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# Organising and dss steps in designing a spreadsheet solution

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### Organising and dss steps in designing a spreadsheet solution

1. 1. Steps in designing a spreadsheet solution <ul><li>Analysis </li></ul><ul><li>Design the solution </li></ul><ul><li>Implement the solution and test it </li></ul><ul><li>Refinement and Maintenance </li></ul>Task Example
2. 2. Analysis <ul><li>Attempt to identify and understand the problem </li></ul><ul><li>How will the numbers get into the spreadsheet? Will the user type them into the appropriate cells or should a dialog box be used? </li></ul><ul><li>How should the output be displayed? </li></ul><ul><li>How many decimal places should be displayed in the answer? How should the numbers be formatted for display? </li></ul>N.B. Never make assumptions! Ask as many questions as are needed to completely understand what the client wants!!! Steps
3. 3. Design the solution <ul><li>Draw a pen and paper model of the spreadsheet </li></ul><ul><li>Identify your sources of data </li></ul><ul><li>Plan the user interface </li></ul><ul><li>Develop the formulae that you will use </li></ul><ul><li>Test your design solution </li></ul><ul><li>Keep the client updated by showing your plans. </li></ul>Steps
4. 4. Implement the solution <ul><li>Build the spreadsheet </li></ul><ul><li>Test the spreadsheet (working prototype) </li></ul><ul><ul><li>N.B. It is important to test every aspect of the spreadsheet, e.g. if you are using the IF function or LOOKUP function, all possible combinations should be tested. </li></ul></ul><ul><li>Show the working spreadsheet (prototype) to the client for feedback. </li></ul><ul><ul><li>Demonstrate it by using some of the test data you created. </li></ul></ul>Steps
5. 5. Refinement and Maintenance <ul><li>REFINEMENT </li></ul><ul><li>Improvements may be requested. </li></ul><ul><li>External factors (e.g. changes to Tax system, like GST). </li></ul>After the client agrees with the solution, there may still be work to do: <ul><li>MAINTENANCE </li></ul><ul><li>Well designed spreadsheets and constructed are usually easy to maintain. </li></ul><ul><li>Time and effort invested up front is beneficial as changes may be difficult and costly to make </li></ul>Steps
6. 6. Modelling a pricing system for a school disco <ul><li>TASK </li></ul><ul><li>You’re on a committee given the responsibility of organising the next school disco </li></ul><ul><li>There will be certain expenses </li></ul><ul><li>Money can be made from sales of tickets, drinks & chips </li></ul><ul><li>Work out how much to charge for these things so that a reasonable profit is made </li></ul><ul><li>Analysis </li></ul><ul><li>Designing the Solution </li></ul><ul><li>Implementing the solution </li></ul><ul><li>Refinement & Maintenance </li></ul>
7. 7. Task Analysis <ul><li>ANALYSIS 1 - Pricing </li></ul><ul><li>Determine the prices for: </li></ul><ul><li>Tickets </li></ul><ul><li>Drinks </li></ul><ul><li>Chips </li></ul><ul><li>Problem: </li></ul><ul><li>Work out how to make \$1000 profit to put towards equipment for the music department </li></ul><ul><li>If the prices are wrong: </li></ul><ul><li>Won’t make enough money for the music equipment </li></ul><ul><li>Make too much money, in which case the students (who you represent) will have paid too much! </li></ul><ul><li>ANALYSIS 2 - Questions </li></ul><ul><li>Spreadsheets are well suited to this task. Consider the following questions: </li></ul><ul><li>What data will be input into the system? </li></ul><ul><li>What calculations should be performed? </li></ul><ul><li>What form should the output take? </li></ul><ul><li>ANALYSIS 3 - Model (Input/Output) </li></ul><ul><li>The model should allow changes to the input to be reflected in the output: </li></ul><ul><ul><li>INPUTS </li></ul></ul><ul><li>Cost of the disco equipment </li></ul><ul><li>Cost of hiring the hall </li></ul><ul><li>Cost of advertising and printing tickets </li></ul><ul><li>Purchase prices of the drinks and chips </li></ul><ul><li>The total number of tickets, drinks & chips sold </li></ul><ul><li>Prices that will be charged for tickets, drinks & chips. </li></ul>Task Example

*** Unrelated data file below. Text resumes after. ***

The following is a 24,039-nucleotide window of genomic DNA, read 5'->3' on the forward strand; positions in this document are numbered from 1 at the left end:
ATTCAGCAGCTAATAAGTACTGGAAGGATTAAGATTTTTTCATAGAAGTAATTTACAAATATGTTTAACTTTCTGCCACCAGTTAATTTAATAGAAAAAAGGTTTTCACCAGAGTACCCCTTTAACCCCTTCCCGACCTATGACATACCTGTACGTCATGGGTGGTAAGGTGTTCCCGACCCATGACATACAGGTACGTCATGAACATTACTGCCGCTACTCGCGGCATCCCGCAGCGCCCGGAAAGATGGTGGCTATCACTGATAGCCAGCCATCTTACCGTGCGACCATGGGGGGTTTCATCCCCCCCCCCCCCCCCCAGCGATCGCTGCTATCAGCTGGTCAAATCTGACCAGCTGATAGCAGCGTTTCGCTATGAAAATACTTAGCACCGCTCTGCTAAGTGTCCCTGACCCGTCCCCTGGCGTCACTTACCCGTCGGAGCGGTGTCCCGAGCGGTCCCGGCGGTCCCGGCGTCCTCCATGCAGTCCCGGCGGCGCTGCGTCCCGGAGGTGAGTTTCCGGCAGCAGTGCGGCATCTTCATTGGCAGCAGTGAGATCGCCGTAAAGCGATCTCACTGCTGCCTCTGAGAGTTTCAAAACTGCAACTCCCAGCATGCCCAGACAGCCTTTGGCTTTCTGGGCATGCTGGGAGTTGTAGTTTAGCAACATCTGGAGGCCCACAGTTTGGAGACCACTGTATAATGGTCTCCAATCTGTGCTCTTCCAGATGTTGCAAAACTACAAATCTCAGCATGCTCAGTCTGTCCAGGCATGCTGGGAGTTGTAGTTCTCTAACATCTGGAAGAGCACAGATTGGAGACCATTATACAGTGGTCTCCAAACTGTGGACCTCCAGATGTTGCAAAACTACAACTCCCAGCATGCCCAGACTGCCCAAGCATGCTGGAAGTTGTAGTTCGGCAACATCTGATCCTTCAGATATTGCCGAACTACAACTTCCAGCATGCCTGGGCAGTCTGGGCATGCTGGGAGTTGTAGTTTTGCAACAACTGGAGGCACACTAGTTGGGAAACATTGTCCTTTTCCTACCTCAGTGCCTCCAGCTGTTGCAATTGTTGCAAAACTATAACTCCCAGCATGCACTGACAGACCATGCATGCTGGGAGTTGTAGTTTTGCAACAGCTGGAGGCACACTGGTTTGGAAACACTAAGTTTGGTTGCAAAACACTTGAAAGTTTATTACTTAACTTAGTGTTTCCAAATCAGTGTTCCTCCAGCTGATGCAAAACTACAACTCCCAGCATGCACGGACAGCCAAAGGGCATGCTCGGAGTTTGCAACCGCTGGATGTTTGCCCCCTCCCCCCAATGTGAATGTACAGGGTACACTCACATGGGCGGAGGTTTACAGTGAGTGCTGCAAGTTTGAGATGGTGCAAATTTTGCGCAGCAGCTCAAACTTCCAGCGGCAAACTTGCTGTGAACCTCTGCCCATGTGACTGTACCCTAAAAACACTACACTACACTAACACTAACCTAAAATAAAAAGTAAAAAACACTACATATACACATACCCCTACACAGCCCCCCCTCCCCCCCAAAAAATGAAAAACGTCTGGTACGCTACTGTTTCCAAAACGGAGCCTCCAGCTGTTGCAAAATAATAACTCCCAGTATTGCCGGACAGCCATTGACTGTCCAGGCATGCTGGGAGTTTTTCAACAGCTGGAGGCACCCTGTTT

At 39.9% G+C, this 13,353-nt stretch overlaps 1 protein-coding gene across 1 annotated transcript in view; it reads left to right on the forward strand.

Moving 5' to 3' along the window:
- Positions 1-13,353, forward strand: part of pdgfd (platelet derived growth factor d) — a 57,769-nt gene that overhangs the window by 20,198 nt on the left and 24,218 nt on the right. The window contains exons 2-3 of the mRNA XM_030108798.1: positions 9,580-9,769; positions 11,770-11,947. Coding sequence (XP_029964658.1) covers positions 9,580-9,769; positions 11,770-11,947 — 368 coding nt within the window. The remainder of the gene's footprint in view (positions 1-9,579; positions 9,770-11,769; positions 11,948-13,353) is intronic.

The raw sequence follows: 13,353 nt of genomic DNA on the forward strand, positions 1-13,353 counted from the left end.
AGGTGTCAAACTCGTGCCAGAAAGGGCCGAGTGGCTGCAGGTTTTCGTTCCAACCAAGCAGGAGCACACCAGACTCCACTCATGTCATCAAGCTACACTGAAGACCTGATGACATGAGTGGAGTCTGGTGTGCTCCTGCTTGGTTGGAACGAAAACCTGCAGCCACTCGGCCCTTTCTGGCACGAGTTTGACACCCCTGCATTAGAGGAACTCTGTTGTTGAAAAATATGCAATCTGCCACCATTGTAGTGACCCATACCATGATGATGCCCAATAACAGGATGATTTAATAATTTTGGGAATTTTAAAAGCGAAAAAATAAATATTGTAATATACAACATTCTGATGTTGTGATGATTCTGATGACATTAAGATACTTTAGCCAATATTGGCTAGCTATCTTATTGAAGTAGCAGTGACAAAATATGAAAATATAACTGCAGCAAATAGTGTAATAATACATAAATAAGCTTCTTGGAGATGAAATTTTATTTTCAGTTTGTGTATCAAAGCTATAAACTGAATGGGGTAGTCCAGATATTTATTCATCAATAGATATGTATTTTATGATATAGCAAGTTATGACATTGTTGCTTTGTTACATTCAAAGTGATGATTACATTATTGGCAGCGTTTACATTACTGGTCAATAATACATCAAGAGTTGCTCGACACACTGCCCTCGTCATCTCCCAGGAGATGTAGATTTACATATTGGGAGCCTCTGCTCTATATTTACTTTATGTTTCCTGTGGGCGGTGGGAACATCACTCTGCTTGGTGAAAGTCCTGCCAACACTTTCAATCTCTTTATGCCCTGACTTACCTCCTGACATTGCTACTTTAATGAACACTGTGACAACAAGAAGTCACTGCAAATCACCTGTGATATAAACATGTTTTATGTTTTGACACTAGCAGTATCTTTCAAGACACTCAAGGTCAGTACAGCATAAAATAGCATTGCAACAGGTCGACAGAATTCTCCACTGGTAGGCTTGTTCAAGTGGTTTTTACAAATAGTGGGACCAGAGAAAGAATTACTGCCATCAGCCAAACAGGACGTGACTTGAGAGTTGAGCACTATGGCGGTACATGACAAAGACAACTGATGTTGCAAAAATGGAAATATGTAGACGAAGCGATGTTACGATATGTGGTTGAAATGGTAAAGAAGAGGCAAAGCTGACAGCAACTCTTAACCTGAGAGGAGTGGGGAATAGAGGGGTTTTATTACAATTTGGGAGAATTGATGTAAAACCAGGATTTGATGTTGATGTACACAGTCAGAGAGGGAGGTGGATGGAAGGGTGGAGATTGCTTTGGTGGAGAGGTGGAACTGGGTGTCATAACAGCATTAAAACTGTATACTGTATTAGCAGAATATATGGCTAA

8. 8. Task Design <ul><li>Construct a Pen & Paper model before attempting the electronic solution </li></ul><ul><li>Create a draft electronic spreadsheet from the P&P design </li></ul><ul><li>Develop the formulae for the figures that need to be calculated by the spreadsheet </li></ul><ul><li>Lock Formulae </li></ul><ul><li>Experiment and test </li></ul>Task Example
9. 9. Task Implementation <ul><li>Once we’re happy with the design, it is time to build the spreadsheet </li></ul><ul><li>Verify the solution using all sets of test data </li></ul><ul><li>Compare it to the output expected </li></ul><ul><li>MORE TESTING </li></ul><ul><li>What if fewer students attend than originally thought? </li></ul><ul><li>What would happen to the figures </li></ul><ul><li>The expenses stay the same </li></ul><ul><li>To maintain profits, the selling prices would have to rise </li></ul>Task Example
10. 10. Task Refinement & Maintenance <ul><li>As you build the spreadsheet, ask yourself how the model could be improved </li></ul><ul><li>Are there other inputs that could be considered or other results calculated? </li></ul><ul><li>You might consider displaying the results graphically </li></ul><ul><li>Finally, remember to document any changes you make </li></ul>Task Example
11. 11. Bibliography <ul><li>Title: </li></ul><ul><li>Information Processes and Technology (HSC Course) </li></ul><ul><li>Authors: </li></ul><ul><li>Peter Ware, Paul Cheleski & Bill Chivers </li></ul><ul><li>Published by: </li></ul><ul><li>Jacaranda (jaconline.com.au) </li></ul>